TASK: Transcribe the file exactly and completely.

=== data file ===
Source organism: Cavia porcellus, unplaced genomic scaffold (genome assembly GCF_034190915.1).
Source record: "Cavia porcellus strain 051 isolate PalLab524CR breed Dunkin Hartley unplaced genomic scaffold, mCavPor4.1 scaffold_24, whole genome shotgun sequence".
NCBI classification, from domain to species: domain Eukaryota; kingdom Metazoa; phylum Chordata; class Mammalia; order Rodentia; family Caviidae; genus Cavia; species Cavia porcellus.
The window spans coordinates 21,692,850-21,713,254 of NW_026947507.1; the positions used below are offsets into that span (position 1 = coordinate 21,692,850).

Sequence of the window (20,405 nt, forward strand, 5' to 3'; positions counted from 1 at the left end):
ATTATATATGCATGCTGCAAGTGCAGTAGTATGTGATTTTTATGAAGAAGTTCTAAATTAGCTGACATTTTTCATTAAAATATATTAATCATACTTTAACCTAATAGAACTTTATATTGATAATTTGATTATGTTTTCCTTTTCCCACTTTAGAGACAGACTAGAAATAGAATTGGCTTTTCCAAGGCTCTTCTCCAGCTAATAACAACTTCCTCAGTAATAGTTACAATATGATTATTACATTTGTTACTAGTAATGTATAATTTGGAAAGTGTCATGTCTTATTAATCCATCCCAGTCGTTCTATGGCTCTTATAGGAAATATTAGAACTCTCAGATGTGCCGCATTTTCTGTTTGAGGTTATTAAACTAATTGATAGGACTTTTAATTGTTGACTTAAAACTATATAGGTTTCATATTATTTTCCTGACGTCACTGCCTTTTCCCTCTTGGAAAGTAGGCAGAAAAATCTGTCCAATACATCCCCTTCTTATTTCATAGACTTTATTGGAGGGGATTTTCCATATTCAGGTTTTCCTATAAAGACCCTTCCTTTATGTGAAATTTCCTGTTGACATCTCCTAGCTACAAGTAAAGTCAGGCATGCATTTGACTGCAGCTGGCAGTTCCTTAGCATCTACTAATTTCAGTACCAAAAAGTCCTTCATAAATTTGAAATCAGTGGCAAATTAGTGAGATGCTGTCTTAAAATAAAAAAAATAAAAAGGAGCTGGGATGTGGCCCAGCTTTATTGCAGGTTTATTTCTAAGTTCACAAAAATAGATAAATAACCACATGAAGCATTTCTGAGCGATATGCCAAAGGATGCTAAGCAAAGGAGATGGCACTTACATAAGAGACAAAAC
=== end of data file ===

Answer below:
Source organism: Cavia porcellus, unplaced genomic scaffold (genome assembly GCF_034190915.1).
Source record: "Cavia porcellus strain 051 isolate PalLab524CR breed Dunkin Hartley unplaced genomic scaffold, mCavPor4.1 scaffold_24, whole genome shotgun sequence".
NCBI classification, from domain to species: domain Eukaryota; kingdom Metazoa; phylum Chordata; class Mammalia; order Rodentia; family Caviidae; genus Cavia; species Cavia porcellus.
The window spans coordinates 21,692,850-21,713,254 of NW_026947507.1; the positions used below are offsets into that span (position 1 = coordinate 21,692,850).

Sequence of the window (20,405 nt, forward strand, 5' to 3'; positions counted from 1 at the left end):
ATTATATATGCATGCTGCAAGTGCAGTAGTATGTGATTTTTATGAAGAAGTTCTAAATTAGCTGACATTTTTCATTAAAATATATTAATCATACTTTAACCTAATAGAACTTTATATTGATAATTTGATTATGTTTTCCTTTTCCCACTTTAGAGACAGACTAGAAATAGAATTGGCTTTTCCAAGGCTCTTCTCCAGCTAATAACAACTTCCTCAGTAATAGTTACAATATGATTATTACATTTGTTACTAGTAATGTATAATTTGGAAAGTGTCATGTCTTATTAATCCATCCCAGTCGTTCTATGGCTCTTATAGGAAATATTAGAACTCTCAGATGTGCCGCATTTTCTGTTTGAGGTTATTAAACTAATTGATAGGACTTTTAATTGTTGACTTAAAACTATATAGGTTTCATATTATTTTCCTGACGTCACTGCCTTTTCCCTCTTGGAAAGTAGGCAGAAAAATCTGTCCAATACATCCCCTTCTTATTTCATAGACTTTATTGGAGGGGATTTTCCATATTCAGGTTTTCCTATAAAGACCCTTCCTTTATGTGAAATTTCCTGTTGACATCTCCTAGCTACAAGTAAAGTCAGGCATGCATTTGACTGCAGCTGGCAGTTCCTTAGCATCTACTAATTTCAGTACCAAAAAGTCCTTCATAAATTTGAAATCAGTGGCAAATTAGTGAGATGCTGTCTTAAAATAAAAAAAATAAAAAGGAGCTGGGATGTGGCCCAGCTTTATTGCAGGTTTATTTCTAAGTTCACAAAAATAGATAAATAACCACATGAAGCATTTCTGAGCGATATGCCAAAGGATGCTAAGCAAAGGAGATGGCACTTACATAAGAGACAAAAC